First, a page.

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18 March 2014|Arable,Cereal,Crops,News

Brazilian non-GM industry targets animal feed sector


Leading organisations involved in the supply of non-GM soy from Brazil are to host a one day industry event in Germany this April specifically for European animal feed producers and users at which they will present the facts about current supply and logistics of non-GM product from Brazil.

The event follows the recent announcement by the German Poultry Association (ZDG) and others including the German Egg Association (BDE) that they would no longer be using non-genetically modified soybean material due to alleged shrinking supply of GM-free material from Brazil.

The Forum will be held in Münster/W., Germany – the southern gateway to the highest feed and poultry industry concentration in Germany – on 8 April 2014. The event is being supported by three industry organisations involved in the supply chain of certified non-GM soy food products with the soy component carrying the biggest focus - The German Association of Food without Genetic Engineering (VLOG); The ProTerra Foundation and The Brazilian Association of Non-GMO Grain Producers (ABRANGE).

Delegates will be able to find out more about the current reality of commodity supply from Brazil; clarity on the legalities of EU and national GM labelling regulations and be able to hear directly from growers and processors based in Brazil’s largest supply regions the truth about the availability of oilseeds – what growers can deliver, why they can deliver, and the logistics of getting the products to market.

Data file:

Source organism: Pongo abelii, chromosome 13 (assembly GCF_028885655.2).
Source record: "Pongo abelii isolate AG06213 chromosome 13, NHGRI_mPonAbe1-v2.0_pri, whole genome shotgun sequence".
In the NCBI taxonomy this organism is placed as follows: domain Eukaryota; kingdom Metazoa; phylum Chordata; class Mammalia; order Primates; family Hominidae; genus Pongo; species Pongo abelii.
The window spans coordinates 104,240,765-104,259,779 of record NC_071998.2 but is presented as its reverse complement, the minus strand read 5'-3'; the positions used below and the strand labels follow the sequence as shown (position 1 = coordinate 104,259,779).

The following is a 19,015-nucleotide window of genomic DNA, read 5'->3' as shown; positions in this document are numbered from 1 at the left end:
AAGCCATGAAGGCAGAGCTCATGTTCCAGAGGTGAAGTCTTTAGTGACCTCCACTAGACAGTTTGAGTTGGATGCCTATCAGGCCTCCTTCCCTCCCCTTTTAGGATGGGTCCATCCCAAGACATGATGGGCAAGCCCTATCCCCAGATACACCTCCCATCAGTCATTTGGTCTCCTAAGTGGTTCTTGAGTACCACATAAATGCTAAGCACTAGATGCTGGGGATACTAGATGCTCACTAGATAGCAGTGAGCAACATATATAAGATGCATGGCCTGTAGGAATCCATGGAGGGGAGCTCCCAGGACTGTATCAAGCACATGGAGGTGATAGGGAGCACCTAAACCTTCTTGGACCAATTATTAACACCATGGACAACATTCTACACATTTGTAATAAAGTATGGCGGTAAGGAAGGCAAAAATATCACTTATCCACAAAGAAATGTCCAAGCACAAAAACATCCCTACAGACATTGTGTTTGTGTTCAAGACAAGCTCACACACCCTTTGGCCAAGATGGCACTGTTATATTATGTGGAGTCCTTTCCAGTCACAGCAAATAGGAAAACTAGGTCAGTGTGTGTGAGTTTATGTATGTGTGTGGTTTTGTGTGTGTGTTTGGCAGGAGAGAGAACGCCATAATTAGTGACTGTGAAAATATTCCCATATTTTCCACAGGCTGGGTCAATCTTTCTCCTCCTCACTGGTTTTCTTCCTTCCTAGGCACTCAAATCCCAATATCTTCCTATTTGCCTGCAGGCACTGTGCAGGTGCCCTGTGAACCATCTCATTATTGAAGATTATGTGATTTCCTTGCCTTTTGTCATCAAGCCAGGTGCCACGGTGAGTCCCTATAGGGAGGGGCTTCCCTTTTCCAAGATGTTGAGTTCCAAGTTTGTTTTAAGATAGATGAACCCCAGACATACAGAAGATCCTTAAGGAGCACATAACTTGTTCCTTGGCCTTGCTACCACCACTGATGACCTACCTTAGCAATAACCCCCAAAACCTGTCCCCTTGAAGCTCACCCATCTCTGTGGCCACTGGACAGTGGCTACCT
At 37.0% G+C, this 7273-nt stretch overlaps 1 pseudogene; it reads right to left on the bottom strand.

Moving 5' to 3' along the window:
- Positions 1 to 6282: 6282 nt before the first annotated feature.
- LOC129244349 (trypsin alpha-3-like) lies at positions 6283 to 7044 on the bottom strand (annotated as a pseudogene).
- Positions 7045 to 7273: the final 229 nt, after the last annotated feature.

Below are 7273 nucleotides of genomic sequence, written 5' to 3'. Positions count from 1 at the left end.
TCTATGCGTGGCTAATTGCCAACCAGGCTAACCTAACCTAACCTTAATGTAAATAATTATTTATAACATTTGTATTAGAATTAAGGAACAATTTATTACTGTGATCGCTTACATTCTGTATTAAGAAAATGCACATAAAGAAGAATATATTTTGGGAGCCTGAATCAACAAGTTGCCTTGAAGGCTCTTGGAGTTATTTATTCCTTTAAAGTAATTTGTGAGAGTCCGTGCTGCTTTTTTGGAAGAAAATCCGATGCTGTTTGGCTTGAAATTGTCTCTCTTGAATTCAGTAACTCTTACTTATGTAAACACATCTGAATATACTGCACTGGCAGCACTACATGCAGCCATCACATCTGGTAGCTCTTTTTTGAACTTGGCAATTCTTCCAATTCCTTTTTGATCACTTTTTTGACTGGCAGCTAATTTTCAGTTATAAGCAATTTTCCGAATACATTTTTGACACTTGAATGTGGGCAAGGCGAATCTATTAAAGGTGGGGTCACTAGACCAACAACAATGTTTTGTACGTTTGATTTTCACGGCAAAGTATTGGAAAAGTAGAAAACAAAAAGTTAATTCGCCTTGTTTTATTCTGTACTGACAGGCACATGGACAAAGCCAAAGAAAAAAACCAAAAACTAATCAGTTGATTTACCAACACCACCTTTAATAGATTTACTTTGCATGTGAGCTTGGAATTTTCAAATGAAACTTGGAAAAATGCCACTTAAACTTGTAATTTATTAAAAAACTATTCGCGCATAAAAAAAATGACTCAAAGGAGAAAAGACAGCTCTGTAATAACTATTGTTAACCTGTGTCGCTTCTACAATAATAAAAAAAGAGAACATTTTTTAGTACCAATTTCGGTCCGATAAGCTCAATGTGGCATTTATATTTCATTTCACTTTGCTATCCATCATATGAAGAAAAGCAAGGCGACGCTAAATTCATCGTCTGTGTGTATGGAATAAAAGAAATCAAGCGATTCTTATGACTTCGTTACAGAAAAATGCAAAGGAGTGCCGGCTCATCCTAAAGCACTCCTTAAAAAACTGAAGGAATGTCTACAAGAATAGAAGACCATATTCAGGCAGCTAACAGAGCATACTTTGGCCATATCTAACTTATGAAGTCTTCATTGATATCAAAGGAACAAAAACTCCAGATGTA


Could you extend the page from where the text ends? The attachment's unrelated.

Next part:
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Comments


20-03-2014 22:14 PM | Posted by: Oliver Dowding
Well done to them for doing this. Brazil has more than enough non-GM feeds for Europe but is poor at segregating it from the GM. So it needs the companies in Europe who should be giving non-GM food to consumers to make an effort to help the Brazilians to segregate!

21-03-2014 17:40 PM | Posted by: Peter
I visited Brazil to look at the nonGM soya supply chain.
I saw a very professional IP system in place working from before the seed is planted right up until the soya is loaded onto a boat for Europe.
That's why Brazilian companies like Imcopa can consistently deliver to Europe at less than 1% contamination.
The perceived supply problems have much more to do with a port infrastructure that is struggling to load boats fast enough and UK/EU supermarkets and feed manufacturers failing to work with Brazilian farmers to guarantee their requirement of nonGM soya.

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